Many historians are of the view that dismemberment of Pakistan in 1971 exploded the myth that the "real" purpose behind creation of Pakistan was establishment of an Islamic state. According to them, the two-nation theory, based on the foundation of religious divide of Hindus and Muslims, received irrecoverable setback when Bengalis were maltreated by the ruling elite of West Pakistan that ultimately led to the division of the so-called Muslim state, proving that socio-economic factors, and not religion, play decisive role in politics.
Dr. Ajeet Jawed in Secular and Nationalist Jinnah documented that Quaid-i-Azam wanted a secular Pakistan. Throughout his political career, he struggled against both Hindu and Muslim extremists. After independence, the feudal class with the help of its cronies -- bureaucrats, clergymen and men in khaki -- soon managed to hijack the new state and converted it into Islamic Republic--a mere nomenclature. Whereas, the politico-legal system remains Western -- what was given by our colonial masters.
Islam does not permit feudalism and concentration of wealth and its main stress is on the empowerment of the have-nots. Even in the very beginning, these classes tried to tamper with the famous speech of the Quaid, but failed to do so as Dr. Ajeet said in his book: "It was allowed to be published in full only after Dawn’s editor, Altaf Hussain, threatened those who were trying to tamper with it to go to Jinnah himself if the press advice was not withdrawn."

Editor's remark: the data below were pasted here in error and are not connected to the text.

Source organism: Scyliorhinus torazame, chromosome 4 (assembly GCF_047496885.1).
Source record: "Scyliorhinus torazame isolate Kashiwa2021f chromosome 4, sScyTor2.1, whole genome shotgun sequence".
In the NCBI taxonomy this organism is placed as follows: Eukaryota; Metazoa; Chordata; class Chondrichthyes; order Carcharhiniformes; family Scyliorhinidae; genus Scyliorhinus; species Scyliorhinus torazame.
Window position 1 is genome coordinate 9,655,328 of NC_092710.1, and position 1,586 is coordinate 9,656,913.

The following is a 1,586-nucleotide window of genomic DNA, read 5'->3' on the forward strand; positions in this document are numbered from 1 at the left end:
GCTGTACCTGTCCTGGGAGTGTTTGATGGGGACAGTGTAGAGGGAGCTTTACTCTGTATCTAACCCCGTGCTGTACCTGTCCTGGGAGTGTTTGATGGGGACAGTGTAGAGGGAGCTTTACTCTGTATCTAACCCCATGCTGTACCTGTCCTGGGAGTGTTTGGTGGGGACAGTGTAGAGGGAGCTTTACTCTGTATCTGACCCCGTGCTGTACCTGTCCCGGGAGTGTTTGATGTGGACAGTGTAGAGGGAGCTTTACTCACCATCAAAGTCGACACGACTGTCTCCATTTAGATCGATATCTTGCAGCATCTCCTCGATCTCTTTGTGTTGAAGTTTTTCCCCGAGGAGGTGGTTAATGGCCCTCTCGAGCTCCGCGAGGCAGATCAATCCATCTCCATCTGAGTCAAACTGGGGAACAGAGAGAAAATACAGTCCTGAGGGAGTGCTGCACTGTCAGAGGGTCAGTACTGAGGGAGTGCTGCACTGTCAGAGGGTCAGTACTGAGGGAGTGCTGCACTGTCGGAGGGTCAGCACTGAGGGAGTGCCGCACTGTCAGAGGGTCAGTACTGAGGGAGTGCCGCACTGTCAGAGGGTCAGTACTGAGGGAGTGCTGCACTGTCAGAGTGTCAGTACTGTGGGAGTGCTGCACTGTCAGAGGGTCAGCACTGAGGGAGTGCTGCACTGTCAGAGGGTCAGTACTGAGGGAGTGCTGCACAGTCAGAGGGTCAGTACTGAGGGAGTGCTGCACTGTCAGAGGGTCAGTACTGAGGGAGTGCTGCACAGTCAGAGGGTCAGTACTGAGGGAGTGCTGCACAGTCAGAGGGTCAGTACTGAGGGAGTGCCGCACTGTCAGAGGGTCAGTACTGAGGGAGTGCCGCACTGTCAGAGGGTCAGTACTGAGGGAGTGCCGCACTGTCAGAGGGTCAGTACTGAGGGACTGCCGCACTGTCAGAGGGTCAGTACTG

For building a secular Pakistan, Dr. Ajeet writes, "the Quaid sought the help of Khan Abdul Ghaffar Khan, because, as he said in his letter to Badshah Khan, he was "surrounded by thieves and scoundrels" through whom he could do nothing." With a mass of evidence, Dr. Ajeet has established that the Quaid remained a secularist and nationalist up to the last moment of his life.
I. A. Rehman has summed up the entire debate aptly in his article, Jinnah’s new Pakistan is possible, as: "Those who wish to save or reconstruct Jinnah’s Pakistan will do well to avoid following the Quaid’s actions that were determined by time and circumstance….. in order to progress Pakistan must continue to be defined by a firm commitment to constitutionalism and the model of a welfare state, sovereignty of the people, and equal rights for women and members of minority communities…it is necessary to retain Jinnah’s vision of Pakistan, subject, of course, to changes in details demanded by contemporary realities…. all those interested in building this Pakistan must realise that they will not be successful without going beyond the August 11 speech and that state-building cannot be done by think tanks alone."